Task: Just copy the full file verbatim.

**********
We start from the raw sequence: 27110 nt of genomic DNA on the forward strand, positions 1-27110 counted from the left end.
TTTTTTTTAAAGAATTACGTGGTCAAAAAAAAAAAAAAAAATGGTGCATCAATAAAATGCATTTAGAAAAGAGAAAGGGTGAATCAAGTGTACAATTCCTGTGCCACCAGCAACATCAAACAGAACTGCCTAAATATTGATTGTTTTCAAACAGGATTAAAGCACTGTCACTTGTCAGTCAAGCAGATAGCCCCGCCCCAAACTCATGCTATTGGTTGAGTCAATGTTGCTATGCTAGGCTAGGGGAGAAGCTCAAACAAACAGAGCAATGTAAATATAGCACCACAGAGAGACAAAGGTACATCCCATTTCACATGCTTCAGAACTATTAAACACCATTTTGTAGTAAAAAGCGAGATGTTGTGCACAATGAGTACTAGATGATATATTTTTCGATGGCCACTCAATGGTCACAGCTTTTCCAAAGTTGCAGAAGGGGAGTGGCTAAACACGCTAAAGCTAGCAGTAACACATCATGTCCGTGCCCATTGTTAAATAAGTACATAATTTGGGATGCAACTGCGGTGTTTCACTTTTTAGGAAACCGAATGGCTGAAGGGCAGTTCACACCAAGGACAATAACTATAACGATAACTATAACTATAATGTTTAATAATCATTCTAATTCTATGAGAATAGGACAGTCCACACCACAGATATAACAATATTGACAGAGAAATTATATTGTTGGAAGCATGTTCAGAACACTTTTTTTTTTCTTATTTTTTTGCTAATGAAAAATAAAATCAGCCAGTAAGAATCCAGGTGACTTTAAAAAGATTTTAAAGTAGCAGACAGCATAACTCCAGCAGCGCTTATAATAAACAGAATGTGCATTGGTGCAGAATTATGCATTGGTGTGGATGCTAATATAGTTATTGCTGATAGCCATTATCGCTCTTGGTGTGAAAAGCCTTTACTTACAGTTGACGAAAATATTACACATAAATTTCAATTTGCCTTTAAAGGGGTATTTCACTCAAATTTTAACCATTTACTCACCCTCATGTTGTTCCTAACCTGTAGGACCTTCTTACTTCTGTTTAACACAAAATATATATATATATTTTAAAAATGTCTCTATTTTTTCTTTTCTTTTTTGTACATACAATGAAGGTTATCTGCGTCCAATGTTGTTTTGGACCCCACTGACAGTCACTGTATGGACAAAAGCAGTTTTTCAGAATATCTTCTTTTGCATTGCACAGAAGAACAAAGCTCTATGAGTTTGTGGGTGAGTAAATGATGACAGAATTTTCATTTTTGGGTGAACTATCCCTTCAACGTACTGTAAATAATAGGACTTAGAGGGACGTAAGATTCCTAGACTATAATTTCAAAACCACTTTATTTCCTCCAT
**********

We start from the raw sequence: 27110 nt of genomic DNA on the forward strand, positions 1-27110 counted from the left end.
TTTTTTTTAAAGAATTACGTGGTCAAAAAAAAAAAAAAAAATGGTGCATCAATAAAATGCATTTAGAAAAGAGAAAGGGTGAATCAAGTGTACAATTCCTGTGCCACCAGCAACATCAAACAGAACTGCCTAAATATTGATTGTTTTCAAACAGGATTAAAGCACTGTCACTTGTCAGTCAAGCAGATAGCCCCGCCCCAAACTCATGCTATTGGTTGAGTCAATGTTGCTATGCTAGGCTAGGGGAGAAGCTCAAACAAACAGAGCAATGTAAATATAGCACCACAGAGAGACAAAGGTACATCCCATTTCACATGCTTCAGAACTATTAAACACCATTTTGTAGTAAAAAGCGAGATGTTGTGCACAATGAGTACTAGATGATATATTTTTCGATGGCCACTCAATGGTCACAGCTTTTCCAAAGTTGCAGAAGGGGAGTGGCTAAACACGCTAAAGCTAGCAGTAACACATCATGTCCGTGCCCATTGTTAAATAAGTACATAATTTGGGATGCAACTGCGGTGTTTCACTTTTTAGGAAACCGAATGGCTGAAGGGCAGTTCACACCAAGGACAATAACTATAACGATAACTATAACTATAATGTTTAATAATCATTCTAATTCTATGAGAATAGGACAGTCCACACCACAGATATAACAATATTGACAGAGAAATTATATTGTTGGAAGCATGTTCAGAACACTTTTTTTTTTCTTATTTTTTTGCTAATGAAAAATAAAATCAGCCAGTAAGAATCCAGGTGACTTTAAAAAGATTTTAAAGTAGCAGACAGCATAACTCCAGCAGCGCTTATAATAAACAGAATGTGCATTGGTGCAGAATTATGCATTGGTGTGGATGCTAATATAGTTATTGCTGATAGCCATTATCGCTCTTGGTGTGAAAAGCCTTTACTTACAGTTGACGAAAATATTACACATAAATTTCAATTTGCCTTTAAAGGGGTATTTCACTCAAATTTTAACCATTTACTCACCCTCATGTTGTTCCTAACCTGTAGGACCTTCTTACTTCTGTTTAACACAAAATATATATATATATTTTAAAAATGTCTCTATTTTTTCTTTTCTTTTTTGTACATACAATGAAGGTTATCTGCGTCCAATGTTGTTTTGGACCCCACTGACAGTCACTGTATGGACAAAAGCAGTTTTTCAGAATATCTTCTTTTGCATTGCACAGAAGAACAAAGCTCTATGAGTTTGTGGGTGAGTAAATGATGACAGAATTTTCATTTTTGGGTGAACTATCCCTTCAACGTACTGTAAATAATAGGACTTAGAGGGACGTAAGATTCCTAGACTATAATTTCAAAACCACTTTATTTCCTCCAT